Only a few days to go, and Christmas will be all over again. We aren’t seeing Dustin and Luke until Boxing Day, so we have invited a few other empty nesters for Christmas. It will be a fairly laid back affair; lots of nibbles, salads and bbq.
I don’t seem to have read much this week, a combination of work and my ongoing health issues. I have to learn not to overdo it when I am having a good day because I inevitably crash and burn the following day.
I am currently reading The Orchid Girls by Lesley Sanderson, which is a backlist title from Netgalley. I have had it since 2018,so it’s good to get it read. One less bank-title to feel guilty about. I am much preferring it to The Birthday Weekend which I finished this week.
I am almost finished A Dark So Deadly by Stuart MacBride, another back-title from Netgalley.
And I have just finished listening to The Ghost Fields (Ruth Galloway #7) by Elly Griffiths.
I have yet to download something new to listen to. I also need to write my review, which I will post tomorrow.
I have nothing from Netgalley that needs reading for review this week, but another member of my local library book club has passed on a new release she thought I would like, Wearing Paper Dresses by Anne Brinsden. Betty really enjoyed it. Another new Australian author for me.
You can talk about living in the Mallee. And you can talk about a Mallee tree. And you can talk about the Mallee itself: a land and a place full of red sand and short stubby trees. Silent skies. The undulating scorch of summer plains. Quiet, on the surface of things.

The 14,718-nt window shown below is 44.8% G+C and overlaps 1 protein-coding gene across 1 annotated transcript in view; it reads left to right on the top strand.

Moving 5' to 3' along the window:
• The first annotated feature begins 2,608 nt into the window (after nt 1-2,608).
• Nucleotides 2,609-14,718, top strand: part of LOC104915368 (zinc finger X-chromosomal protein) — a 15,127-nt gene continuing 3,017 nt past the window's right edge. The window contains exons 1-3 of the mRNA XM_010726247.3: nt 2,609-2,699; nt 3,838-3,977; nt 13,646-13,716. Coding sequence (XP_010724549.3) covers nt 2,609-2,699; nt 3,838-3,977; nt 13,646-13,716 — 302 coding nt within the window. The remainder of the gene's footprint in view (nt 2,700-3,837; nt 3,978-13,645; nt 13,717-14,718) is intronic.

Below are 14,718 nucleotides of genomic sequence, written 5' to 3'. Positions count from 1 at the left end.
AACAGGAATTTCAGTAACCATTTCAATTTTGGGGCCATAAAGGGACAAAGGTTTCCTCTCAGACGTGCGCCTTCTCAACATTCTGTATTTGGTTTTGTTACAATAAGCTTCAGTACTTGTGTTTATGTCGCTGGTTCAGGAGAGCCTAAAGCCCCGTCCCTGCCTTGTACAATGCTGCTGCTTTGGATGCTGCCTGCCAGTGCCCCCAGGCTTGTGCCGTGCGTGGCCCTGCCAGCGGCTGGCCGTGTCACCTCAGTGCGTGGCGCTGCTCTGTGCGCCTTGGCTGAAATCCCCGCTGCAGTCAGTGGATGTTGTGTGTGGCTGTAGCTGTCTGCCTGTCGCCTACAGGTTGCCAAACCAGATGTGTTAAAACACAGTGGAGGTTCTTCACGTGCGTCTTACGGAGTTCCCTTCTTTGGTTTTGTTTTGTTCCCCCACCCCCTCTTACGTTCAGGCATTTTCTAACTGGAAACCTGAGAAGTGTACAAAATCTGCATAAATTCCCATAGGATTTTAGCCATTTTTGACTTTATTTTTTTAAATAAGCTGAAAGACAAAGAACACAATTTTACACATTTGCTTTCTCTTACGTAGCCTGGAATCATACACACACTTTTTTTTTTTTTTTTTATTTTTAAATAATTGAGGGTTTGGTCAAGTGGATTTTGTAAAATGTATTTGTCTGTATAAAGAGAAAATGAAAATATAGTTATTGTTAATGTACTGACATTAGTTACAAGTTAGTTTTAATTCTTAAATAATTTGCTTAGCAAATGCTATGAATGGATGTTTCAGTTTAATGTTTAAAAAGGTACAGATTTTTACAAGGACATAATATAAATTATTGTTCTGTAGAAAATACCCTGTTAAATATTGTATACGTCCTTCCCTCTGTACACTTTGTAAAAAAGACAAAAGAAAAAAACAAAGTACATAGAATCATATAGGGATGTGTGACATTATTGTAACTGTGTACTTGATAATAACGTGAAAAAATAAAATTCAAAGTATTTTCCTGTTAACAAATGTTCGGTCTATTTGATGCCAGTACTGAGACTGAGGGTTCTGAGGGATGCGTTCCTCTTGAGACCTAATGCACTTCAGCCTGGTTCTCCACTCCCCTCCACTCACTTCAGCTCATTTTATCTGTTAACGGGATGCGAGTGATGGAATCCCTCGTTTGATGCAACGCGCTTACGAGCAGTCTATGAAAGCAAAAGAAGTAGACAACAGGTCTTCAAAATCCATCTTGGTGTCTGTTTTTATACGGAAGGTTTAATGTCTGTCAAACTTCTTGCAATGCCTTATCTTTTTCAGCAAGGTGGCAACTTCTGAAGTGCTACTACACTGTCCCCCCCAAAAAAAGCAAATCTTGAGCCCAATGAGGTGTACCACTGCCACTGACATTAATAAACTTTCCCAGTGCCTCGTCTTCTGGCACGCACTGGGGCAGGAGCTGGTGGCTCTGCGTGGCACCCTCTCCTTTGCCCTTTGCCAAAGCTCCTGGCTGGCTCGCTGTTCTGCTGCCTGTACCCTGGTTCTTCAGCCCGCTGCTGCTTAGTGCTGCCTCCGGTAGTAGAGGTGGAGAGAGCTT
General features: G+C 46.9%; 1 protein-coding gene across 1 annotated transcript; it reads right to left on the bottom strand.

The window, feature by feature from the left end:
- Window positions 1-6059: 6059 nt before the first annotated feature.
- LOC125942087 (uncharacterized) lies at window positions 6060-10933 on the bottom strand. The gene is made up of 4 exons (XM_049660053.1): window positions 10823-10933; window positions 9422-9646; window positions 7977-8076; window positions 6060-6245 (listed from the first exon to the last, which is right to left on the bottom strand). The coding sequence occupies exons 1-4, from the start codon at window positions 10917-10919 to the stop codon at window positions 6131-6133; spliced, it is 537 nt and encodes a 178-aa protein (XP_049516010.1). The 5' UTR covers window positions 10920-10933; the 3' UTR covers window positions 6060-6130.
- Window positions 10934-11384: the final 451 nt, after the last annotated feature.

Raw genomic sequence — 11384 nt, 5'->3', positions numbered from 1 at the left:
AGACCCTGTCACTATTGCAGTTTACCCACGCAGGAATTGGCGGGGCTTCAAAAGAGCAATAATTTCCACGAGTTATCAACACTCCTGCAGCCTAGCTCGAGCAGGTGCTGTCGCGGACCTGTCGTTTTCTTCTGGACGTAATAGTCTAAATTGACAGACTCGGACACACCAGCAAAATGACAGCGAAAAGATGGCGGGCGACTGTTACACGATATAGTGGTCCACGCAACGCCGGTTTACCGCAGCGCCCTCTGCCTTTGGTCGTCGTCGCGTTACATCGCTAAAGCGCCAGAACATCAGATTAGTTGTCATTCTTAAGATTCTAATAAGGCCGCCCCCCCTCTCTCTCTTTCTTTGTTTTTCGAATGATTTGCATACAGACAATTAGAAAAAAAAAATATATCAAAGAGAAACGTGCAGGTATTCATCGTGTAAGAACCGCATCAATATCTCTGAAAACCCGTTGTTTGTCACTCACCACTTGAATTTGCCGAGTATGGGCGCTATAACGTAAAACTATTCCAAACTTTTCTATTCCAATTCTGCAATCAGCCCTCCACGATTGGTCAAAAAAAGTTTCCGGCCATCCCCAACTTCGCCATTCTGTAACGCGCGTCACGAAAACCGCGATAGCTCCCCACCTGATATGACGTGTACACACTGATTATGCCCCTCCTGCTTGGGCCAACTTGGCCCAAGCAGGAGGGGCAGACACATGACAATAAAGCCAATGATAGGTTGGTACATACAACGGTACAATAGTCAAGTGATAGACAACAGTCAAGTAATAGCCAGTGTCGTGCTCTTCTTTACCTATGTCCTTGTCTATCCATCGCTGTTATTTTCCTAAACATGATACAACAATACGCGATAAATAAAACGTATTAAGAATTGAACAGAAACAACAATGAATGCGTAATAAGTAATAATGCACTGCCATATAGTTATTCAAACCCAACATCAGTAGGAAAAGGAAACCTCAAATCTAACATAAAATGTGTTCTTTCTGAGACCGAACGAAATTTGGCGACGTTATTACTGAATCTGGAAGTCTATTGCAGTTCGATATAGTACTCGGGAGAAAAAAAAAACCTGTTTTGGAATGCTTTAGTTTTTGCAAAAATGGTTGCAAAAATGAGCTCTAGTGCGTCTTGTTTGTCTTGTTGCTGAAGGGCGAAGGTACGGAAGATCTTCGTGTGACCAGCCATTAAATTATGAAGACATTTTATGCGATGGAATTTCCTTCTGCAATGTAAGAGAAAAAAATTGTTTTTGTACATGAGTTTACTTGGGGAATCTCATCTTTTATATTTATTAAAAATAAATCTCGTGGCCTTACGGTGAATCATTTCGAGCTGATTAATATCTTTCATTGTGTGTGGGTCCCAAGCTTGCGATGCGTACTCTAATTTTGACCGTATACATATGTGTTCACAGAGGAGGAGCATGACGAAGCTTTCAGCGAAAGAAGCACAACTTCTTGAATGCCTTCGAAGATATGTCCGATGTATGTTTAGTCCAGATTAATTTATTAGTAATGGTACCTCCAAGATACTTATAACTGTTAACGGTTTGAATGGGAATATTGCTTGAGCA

But Elise wasn’t from the Mallee, and she knew nothing of its ways.
Discover the world of a small homestead perched on the sunburnt farmland of northern Victoria. Meet Elise, whose urbane 1950s glamour is rudely transplanted to the pragmatic red soil of the Mallee when her husband returns to work the family farm. But you cannot uproot a plant and expect it to thrive. And so it is with Elise. Her meringues don’t impress the shearers, the locals scoff at her Paris fashions, her husband works all day in the back paddock, and the drought kills everything but the geraniums she despises.
As their mother withdraws more and more into herself, her spirited, tearaway daughters, Marjorie and Ruby, wild as weeds, are left to raise themselves as best they can. Until tragedy strikes, and Marjorie flees to the city determined to leave her family behind. And there she stays, leading a very different life, until the boy she loves draws her back to the land she can’t forget…
And I have a copy of The Dry by Jane Harper, so I would also like to read that this week.
In the grip of the worst drought in a century, the farming community of Kiewarra is facing life and death choices daily when three members of a local family are found brutally slain.
Federal Police investigator Aaron Falk reluctantly returns to his hometown for the funeral of his childhood friend, loath to face the townsfolk who turned their backs on him twenty years earlier.
But as questions mount, Falk is forced to probe deeper into the deaths of the Hadler family. Because Falk and Luke Hadler shared a secret. A secret Falk thought was long buried. A secret Luke’s death now threatens to bring to the surface in this small Australian town, as old wounds bleed into new ones.
I only have two new ARCs from Netgalley this week (Susan stop rolling your eyes!)
Eudora Honeysett is Just Fine Thank You by Annie Lyons is my first audiobook download, which has been beset by problems. Like my ipod is too old to support the Netgalley Shelf app! So I guess I will be buying a new ipod tomorrow.
I have also received The Lady in Residence by Allison Pittman
My posting may well be a bit erratic again this week, so I will wish you all a happy, healthy and safe festive season now, just in case.